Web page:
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I lead a double life, but there’s a secret weapon that lets me get away with it. At Contently, I’m both our director of content strategy—which means I oversee strategy work we do for hundreds of clients—and also the editor-in-chief of our internal publications, The Content Strategist, The Freelancer, and Contently Quarterly. I love both lives, and I stubbornly refuse to give either up.
Social media—once a competitive, dynamic space—has gotten predictable. Facebook added a hundred million users in a quarter? What else is new? Facebook is in trouble for failing to stop fake news, extremist messages, and child pornography? Par for the course. Facebook shamelessly copied another Snapchat feature? Yawn. It’s all been going on for years.
Americans suck at personal finance. Only two in five adults have a budget and track their finances closely, according to a national study by Harris Poll. Personal finance is all but ignored in most public school systems, and “nearly all developed countries have a higher personal savings rate than the United States,” according to the St. Louis Federal Reserve.
Einstein. Sensai. Watson: Three important words for the future of martech and artificial intelligence. Salesforce’s Einstein launched late last year, Adobe’s Sensai two months later, and IBM and Salesforce announced a partnership to sell their AI together, earlier this month. As an IBM representative told TechCrunch, “Within a few years, every major decision—personal or busines ...
While the internet has made it possible for brands to reach consumers just about anywhere there’s a Wi-Fi connection, much of the advertising industry still seems to take a U.S.-centric approach to marketing coverage. With New York City trying to hold on to its reputation as the media capital of the world, and Silicon Valley dominating headlines, it’s easy to overlook the conte ...
In ad tech, there’s Facebook and Google, and then there’s everyone else. In the first quarter of 2016, revenue rose 21 percent year over year, according to the Interactive Advertising Bureau—but 90 percent of that growth went to Facebook and Google. It’s no wonder that industry experts like Jason Kint, chief executive of Digital Content Next, refers to the pair as a duopoly.
Welcome to the March edition of Ask a Content Guy, which we’re now renaming Ask a Content Strategist! It’s the same old column in which I answer your most pressing content marketing questions, except now with a name that makes a little more sense considering I’m not Bill Simmons. Like I always say: Never stop iterating, and when in doubt, go with the more SEO-friendly title.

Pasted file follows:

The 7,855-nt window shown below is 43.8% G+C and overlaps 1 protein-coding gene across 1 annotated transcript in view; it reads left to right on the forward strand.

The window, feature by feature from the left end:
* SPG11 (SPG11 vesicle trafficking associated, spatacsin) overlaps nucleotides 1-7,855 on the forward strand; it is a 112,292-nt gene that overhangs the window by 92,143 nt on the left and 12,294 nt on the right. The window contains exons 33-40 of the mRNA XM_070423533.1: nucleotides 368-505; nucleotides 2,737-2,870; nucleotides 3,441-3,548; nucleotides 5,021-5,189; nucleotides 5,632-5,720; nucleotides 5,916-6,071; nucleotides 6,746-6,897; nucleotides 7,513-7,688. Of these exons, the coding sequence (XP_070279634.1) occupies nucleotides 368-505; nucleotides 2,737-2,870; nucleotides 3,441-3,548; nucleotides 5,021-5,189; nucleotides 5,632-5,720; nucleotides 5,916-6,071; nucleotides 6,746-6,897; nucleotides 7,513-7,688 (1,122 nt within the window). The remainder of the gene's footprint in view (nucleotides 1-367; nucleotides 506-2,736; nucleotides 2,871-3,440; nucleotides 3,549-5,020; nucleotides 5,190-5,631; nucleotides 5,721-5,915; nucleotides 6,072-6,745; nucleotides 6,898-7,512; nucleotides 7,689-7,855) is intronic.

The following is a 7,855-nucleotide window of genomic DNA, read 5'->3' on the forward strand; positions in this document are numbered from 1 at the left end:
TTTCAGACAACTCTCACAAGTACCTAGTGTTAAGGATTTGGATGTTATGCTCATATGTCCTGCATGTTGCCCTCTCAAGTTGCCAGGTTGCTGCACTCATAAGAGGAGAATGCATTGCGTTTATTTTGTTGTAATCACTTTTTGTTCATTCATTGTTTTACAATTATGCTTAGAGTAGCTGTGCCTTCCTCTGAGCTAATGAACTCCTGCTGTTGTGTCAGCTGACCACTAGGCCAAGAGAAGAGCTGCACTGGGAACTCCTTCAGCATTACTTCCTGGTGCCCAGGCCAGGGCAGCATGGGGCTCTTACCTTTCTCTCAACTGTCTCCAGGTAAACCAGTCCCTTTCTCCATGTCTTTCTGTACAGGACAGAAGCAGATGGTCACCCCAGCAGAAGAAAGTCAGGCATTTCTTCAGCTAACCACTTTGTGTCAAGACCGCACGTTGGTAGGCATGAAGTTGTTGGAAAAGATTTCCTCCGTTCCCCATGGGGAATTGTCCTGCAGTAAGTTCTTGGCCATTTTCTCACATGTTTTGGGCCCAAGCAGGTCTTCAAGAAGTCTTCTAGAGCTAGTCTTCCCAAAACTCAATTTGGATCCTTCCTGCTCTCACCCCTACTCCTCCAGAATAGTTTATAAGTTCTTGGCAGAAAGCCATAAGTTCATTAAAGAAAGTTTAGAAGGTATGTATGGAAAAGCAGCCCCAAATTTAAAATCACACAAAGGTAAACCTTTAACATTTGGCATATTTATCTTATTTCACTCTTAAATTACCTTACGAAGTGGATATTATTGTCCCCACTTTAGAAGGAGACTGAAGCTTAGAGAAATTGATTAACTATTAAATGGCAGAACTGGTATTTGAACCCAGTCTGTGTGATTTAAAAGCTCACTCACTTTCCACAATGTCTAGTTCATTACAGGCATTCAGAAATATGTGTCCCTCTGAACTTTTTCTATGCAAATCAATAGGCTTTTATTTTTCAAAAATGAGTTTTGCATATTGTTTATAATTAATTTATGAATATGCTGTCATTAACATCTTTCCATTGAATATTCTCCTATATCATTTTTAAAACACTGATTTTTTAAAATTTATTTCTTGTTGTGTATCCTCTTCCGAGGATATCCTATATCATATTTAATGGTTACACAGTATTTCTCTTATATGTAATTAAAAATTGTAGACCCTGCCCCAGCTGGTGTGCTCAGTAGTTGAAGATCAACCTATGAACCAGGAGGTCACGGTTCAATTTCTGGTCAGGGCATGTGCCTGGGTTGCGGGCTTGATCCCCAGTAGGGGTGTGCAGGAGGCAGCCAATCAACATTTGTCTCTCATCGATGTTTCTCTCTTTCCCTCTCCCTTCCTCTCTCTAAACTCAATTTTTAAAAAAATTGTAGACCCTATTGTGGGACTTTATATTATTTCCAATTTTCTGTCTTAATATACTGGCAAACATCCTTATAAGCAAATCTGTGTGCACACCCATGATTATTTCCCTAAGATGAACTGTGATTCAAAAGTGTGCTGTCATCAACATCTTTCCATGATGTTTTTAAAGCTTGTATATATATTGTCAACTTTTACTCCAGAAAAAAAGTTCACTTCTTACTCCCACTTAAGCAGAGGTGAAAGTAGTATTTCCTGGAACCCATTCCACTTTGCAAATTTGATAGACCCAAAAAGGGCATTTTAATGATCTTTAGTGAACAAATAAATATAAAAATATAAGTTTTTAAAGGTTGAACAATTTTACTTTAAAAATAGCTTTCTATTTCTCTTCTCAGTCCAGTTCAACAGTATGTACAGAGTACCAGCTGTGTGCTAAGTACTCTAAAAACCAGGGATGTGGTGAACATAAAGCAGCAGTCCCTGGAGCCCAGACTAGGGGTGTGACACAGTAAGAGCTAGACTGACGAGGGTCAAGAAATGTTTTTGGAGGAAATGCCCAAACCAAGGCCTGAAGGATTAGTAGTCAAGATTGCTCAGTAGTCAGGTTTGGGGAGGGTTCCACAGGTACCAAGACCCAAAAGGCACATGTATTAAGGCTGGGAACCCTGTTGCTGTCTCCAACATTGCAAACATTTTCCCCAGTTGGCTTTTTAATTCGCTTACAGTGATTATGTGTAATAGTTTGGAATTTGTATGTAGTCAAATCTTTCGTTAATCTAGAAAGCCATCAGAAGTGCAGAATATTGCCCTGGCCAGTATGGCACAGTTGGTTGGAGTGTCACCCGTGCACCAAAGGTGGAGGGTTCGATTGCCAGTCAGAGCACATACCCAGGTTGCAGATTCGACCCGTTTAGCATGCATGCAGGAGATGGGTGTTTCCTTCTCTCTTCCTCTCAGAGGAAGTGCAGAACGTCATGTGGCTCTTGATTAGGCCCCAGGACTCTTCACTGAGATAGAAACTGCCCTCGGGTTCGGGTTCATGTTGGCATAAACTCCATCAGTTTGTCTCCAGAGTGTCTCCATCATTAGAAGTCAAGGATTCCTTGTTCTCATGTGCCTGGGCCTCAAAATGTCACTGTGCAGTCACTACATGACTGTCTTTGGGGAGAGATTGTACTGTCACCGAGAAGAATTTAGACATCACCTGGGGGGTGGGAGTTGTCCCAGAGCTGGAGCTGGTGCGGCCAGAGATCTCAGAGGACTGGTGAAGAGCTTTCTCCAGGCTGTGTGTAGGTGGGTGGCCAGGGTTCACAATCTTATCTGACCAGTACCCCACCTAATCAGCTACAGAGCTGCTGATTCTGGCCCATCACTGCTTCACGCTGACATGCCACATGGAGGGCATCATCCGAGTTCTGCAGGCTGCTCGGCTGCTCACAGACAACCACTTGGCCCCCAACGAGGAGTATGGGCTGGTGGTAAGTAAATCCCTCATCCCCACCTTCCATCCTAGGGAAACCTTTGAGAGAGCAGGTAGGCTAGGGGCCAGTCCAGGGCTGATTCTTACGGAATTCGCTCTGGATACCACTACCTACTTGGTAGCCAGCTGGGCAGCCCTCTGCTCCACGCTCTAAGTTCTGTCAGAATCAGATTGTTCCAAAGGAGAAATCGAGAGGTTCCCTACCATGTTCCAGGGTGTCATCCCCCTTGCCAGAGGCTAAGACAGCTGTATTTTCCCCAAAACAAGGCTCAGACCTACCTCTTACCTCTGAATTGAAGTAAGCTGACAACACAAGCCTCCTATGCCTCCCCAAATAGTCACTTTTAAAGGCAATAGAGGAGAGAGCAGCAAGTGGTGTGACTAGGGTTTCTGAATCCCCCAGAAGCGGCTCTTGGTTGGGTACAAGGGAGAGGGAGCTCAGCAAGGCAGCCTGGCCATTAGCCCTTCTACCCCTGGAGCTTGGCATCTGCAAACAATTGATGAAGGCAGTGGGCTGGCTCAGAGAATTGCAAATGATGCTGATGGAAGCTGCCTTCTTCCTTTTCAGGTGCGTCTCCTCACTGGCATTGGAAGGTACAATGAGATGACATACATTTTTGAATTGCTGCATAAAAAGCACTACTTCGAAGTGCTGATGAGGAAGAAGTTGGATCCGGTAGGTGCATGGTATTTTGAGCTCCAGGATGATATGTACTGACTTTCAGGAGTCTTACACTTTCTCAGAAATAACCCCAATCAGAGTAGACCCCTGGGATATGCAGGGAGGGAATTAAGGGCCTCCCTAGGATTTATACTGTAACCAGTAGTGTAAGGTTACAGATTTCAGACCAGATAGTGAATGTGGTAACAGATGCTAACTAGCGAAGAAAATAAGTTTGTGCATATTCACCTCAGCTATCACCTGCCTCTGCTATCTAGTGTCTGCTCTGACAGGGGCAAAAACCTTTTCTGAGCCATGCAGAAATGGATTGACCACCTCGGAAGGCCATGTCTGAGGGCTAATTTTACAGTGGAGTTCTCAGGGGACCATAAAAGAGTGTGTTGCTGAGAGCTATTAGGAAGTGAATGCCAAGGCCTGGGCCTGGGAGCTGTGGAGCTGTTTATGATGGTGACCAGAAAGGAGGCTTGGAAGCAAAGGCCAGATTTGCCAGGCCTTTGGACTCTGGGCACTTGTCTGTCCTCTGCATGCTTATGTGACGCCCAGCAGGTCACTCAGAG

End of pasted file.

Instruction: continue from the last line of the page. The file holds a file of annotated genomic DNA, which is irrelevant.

Most days, I sit at my desk writing and editing articles, working on Contently’s marketing collateral, and trying not to let our company Slack take over my life. But every so often, I get to go to sales meetings to talk about the nuances of content marketing. It’s nice to get out of the office, trading my t-shirt and sneakers for blazers and dress shoes.
Here are a couple of embarrassing facts about myself: 1. I have a catalogued list of my favorite content marketing SlideShares. 2. There’s one that’s my most favorite, and I reference it all the time. I’m talking about Why Content Marketing Fails, by Moz founder Rand Fishkin. It tackles the biggest content marketing mistakes with the help of clip art and some pretty bad fonts.
Twenty-three years ago, the PDF, or portable document format, was released. In the digital timeline, that’s practically the age of dinosaurs. Yet the PDF, which is the go-to downloadable format for most businesses, has barely changed since its prehistoric beginnings. When Contently acquired Docalytics—now called Document Analytics—a year ago, we knew it had the potential to ch ...
Time Inc., the publisher of the most iconic magazine covers of the 20th Century, is in the business of sending shockwaves throughout the media. From Ellen Degeneres coming out to detailed images of the 9/11 attack to the 2017 anointment of President Trump as “Person of the Year,” Time has slapped some of history’s most controversial issues on its cover.
Chief marketing officers have one of the hardest jobs in the corporate world. According to research by the consulting firm Russell Reynolds, it’s only getting harder. Last year, CMO turnover reached its highest point since Russell Reynolds began tracking the data in 2012. After years of swift technological development disrupted marketing to its core, CMOs and their teams are n ...
Welcome to the April edition of Ask a Content Strategist, the monthly mailbag column about love, life, and mostly content marketing. This month’s column focuses on a topic that no one’s talking about: video marketing. What’s that? Everyone’s talking about video marketing? Even your nana wants to know why you aren’t doing more video? Well then damn—we don’t have any time to waste.
There’s a lot of noise and uncertainty in content marketing, but one thing has remained constant: People are creating more and more content. According to CMI’s 2017 benchmark survey, over 70 percent of companies plan to create more content this year compared to last year—an upward trend that’s held steady over the past few years. In turn, content marketing hiring is on the rise.
While content marketing may be the trend du jour, content isn’t just for marketing. Content is everywhere: It’s the article that helps sales secure a coveted meeting, the memo from HR that announces a new acquisition, the personalized deck from account managers that keeps clients up to speed. While content for other departments besides marketing can often be just as important, ...
Content marketing industry news and analysis, by Contently